How The Tribune Company And The DOJ Turned A 40 Minute Web Defacement Into $1 Million In 'Damages'
from the fudging-the-numbers dept
Last week we wrote about Matthew Keys being found guilty of three CFAA charges which will likely lead to some amount of jailtime for him (the prosecution has suggested it will ask for less than 5 years). While Keys still denies he did anything he’s accused of, the prosecution argues that he took a login to the Tribune Company’s content management system, handed it off to some hackers in an internet forum and told them to mess stuff up. And… so they made some minor vandalism changes to an LA Times article. It took the LA Times all of 40 minutes to fix it. Even if we assume that Keys did do this, we still have trouble seeing how it was any more than a bit of vandalism that deserves, at best, a slap on the wrist. Its ridiculous to say that it’s a form of felony hacking that requires a prison sentence. As we noted in our original article, the Tribune Company and the feds argued that the damage cost the company $929,977 in damage, well above the $5,000 threshold for the CFAA to apply. We still have trouble seeing how the $5,000 could make sense, let alone nearly a million dollars. And it’s important to note that the sentencing guidelines match up with the dollar amount of the “damages” so this actually matters quite a bit for Keys.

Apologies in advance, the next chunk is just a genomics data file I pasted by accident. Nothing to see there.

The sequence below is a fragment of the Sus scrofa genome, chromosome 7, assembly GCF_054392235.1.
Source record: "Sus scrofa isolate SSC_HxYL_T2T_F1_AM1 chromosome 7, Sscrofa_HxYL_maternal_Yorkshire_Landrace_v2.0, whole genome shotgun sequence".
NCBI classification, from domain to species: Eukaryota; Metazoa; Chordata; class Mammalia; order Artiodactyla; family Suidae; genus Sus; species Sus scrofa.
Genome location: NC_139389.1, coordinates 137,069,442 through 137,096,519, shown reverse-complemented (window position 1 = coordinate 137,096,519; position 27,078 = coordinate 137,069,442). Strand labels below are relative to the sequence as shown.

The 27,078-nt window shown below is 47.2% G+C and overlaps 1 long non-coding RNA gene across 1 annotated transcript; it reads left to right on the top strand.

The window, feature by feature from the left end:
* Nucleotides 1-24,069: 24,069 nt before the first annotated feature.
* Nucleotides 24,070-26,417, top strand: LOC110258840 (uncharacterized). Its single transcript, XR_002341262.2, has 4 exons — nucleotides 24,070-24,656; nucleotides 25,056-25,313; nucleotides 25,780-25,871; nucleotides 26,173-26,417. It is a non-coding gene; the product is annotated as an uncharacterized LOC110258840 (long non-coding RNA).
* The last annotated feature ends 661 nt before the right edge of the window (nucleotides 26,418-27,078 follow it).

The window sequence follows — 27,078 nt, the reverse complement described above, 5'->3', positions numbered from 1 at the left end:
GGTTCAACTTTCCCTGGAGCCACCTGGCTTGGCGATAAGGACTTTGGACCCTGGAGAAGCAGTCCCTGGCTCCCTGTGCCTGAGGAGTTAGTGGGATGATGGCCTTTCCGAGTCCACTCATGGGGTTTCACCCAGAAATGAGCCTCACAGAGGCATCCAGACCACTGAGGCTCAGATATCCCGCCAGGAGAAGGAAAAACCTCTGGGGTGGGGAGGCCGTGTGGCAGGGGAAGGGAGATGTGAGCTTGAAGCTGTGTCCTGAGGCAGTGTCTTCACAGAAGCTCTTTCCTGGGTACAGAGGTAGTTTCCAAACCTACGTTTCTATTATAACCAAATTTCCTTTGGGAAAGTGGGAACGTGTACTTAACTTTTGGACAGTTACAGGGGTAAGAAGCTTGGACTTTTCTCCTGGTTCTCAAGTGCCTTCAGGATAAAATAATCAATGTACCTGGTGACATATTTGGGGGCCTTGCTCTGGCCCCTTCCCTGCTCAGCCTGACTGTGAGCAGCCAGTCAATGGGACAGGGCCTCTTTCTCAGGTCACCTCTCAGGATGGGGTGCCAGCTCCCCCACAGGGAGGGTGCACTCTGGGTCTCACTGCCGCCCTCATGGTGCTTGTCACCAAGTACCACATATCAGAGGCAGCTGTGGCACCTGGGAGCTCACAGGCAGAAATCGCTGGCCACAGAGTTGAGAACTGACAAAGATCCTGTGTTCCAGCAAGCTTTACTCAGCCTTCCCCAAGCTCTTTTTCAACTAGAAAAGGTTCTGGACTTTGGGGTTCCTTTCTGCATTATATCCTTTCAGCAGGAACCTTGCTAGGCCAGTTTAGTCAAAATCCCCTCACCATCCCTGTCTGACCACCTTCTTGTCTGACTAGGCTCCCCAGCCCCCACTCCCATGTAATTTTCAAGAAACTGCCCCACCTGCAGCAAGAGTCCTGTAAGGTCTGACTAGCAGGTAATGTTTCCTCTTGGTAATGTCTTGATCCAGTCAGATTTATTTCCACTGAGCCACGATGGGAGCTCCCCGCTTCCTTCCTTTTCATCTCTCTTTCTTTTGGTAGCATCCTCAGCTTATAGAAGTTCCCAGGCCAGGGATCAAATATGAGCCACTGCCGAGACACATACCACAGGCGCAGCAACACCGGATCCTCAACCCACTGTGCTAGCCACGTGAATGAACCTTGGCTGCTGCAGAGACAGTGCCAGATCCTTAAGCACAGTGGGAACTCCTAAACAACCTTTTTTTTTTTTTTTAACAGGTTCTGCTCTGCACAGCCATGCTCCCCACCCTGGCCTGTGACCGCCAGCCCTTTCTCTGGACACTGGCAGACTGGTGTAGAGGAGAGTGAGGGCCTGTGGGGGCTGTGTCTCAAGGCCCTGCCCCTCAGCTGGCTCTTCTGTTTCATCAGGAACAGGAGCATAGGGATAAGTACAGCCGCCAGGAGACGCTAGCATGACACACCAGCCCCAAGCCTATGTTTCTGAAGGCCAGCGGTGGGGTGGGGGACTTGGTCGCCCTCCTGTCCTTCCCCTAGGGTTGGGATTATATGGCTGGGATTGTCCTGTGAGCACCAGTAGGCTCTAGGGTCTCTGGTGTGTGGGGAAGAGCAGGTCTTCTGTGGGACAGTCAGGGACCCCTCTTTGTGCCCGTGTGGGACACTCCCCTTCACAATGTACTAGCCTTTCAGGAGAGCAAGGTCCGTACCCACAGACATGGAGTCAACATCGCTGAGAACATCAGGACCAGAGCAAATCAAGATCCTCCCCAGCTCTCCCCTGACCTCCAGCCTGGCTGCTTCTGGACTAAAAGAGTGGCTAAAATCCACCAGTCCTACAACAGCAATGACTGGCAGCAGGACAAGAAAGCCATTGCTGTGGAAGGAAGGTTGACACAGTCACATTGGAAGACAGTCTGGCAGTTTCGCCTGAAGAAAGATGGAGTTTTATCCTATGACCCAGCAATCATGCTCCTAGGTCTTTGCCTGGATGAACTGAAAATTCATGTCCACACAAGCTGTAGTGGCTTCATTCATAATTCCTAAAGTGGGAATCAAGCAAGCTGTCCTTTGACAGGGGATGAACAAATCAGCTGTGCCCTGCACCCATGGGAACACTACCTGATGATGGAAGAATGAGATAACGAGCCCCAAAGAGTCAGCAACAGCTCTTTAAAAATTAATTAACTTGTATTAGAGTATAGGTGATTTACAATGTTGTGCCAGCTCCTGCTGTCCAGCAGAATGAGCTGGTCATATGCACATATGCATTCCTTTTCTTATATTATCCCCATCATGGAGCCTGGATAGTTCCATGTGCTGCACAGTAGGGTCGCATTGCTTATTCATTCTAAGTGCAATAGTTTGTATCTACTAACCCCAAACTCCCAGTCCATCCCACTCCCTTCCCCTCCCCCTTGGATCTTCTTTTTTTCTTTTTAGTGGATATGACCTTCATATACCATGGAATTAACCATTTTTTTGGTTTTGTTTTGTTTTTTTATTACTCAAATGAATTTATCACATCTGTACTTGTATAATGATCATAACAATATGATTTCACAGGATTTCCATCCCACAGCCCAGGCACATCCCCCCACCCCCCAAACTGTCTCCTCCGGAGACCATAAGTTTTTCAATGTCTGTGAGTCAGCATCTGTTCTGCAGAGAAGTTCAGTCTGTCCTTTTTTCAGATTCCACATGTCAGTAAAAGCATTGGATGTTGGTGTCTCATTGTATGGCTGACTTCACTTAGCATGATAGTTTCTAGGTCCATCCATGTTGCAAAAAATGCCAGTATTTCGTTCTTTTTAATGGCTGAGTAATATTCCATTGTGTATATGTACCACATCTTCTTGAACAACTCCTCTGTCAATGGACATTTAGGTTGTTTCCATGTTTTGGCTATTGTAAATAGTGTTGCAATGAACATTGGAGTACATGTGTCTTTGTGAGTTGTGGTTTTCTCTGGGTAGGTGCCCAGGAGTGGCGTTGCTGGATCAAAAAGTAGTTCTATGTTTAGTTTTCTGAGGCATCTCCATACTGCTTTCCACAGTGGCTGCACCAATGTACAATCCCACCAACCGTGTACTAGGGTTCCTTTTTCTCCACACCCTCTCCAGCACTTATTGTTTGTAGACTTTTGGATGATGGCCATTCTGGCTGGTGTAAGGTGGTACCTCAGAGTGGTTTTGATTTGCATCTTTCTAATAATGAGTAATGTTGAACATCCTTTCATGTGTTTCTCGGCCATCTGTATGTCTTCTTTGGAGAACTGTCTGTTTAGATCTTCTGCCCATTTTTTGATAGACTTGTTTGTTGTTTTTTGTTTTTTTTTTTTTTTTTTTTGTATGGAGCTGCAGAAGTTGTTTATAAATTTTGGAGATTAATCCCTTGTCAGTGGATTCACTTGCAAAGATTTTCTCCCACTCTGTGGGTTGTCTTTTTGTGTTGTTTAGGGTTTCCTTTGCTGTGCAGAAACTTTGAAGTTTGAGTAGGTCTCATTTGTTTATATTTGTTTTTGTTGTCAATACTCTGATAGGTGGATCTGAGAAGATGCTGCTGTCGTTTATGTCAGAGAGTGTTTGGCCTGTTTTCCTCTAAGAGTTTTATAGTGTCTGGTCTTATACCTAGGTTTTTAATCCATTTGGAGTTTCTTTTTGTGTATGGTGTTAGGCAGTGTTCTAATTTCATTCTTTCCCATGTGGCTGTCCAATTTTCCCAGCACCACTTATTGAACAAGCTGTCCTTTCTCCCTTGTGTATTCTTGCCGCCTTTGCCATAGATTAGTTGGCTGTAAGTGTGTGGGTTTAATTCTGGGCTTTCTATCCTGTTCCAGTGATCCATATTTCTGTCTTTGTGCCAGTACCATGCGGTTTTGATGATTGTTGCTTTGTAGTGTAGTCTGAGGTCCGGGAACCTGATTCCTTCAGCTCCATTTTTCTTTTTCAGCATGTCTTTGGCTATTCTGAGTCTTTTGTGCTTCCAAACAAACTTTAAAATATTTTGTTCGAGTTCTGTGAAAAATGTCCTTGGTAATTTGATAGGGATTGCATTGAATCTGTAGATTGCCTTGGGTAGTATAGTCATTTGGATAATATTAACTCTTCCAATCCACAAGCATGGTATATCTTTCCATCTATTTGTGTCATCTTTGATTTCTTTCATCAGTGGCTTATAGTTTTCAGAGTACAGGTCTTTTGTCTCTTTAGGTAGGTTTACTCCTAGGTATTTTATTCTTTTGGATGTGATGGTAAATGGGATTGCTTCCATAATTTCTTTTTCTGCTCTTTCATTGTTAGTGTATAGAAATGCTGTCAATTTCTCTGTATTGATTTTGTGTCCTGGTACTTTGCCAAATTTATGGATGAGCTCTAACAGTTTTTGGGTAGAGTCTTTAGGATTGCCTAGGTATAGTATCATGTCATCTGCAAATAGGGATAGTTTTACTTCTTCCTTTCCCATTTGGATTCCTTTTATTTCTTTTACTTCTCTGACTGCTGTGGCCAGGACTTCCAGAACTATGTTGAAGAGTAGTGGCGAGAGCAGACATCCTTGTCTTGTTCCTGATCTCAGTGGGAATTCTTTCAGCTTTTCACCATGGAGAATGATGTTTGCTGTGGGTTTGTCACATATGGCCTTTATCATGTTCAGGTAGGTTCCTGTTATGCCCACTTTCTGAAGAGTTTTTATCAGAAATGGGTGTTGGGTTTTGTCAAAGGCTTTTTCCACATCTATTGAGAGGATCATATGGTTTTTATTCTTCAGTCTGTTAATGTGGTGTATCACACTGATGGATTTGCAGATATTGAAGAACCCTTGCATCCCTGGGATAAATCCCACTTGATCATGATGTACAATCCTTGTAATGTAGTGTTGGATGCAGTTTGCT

Sarah Jeong, who’s been doing an awesome job covering this for Motherboard, has a deep dive article looking at the case, which is totally worth reading. I wanted to dig in, though, just on the craziness of the $929,977 number and how that came about. First off, it appears that the feds pushed the Tribune Company to inflate the numbers. The original estimate from the Tribune Company turned out to be well below the $5,000 threshold, let alone the $900k+ number:
Again, assuming Keys actually did all these things, it would make him something of an immature jerk. But it still seems like a huge stretch to turn that into nearly a million dollars in damages, directly due to a CFAA violation. Either way, it’s yet another reminder that when the DOJ decides it wants to take you down, it can find almost anything to use against you.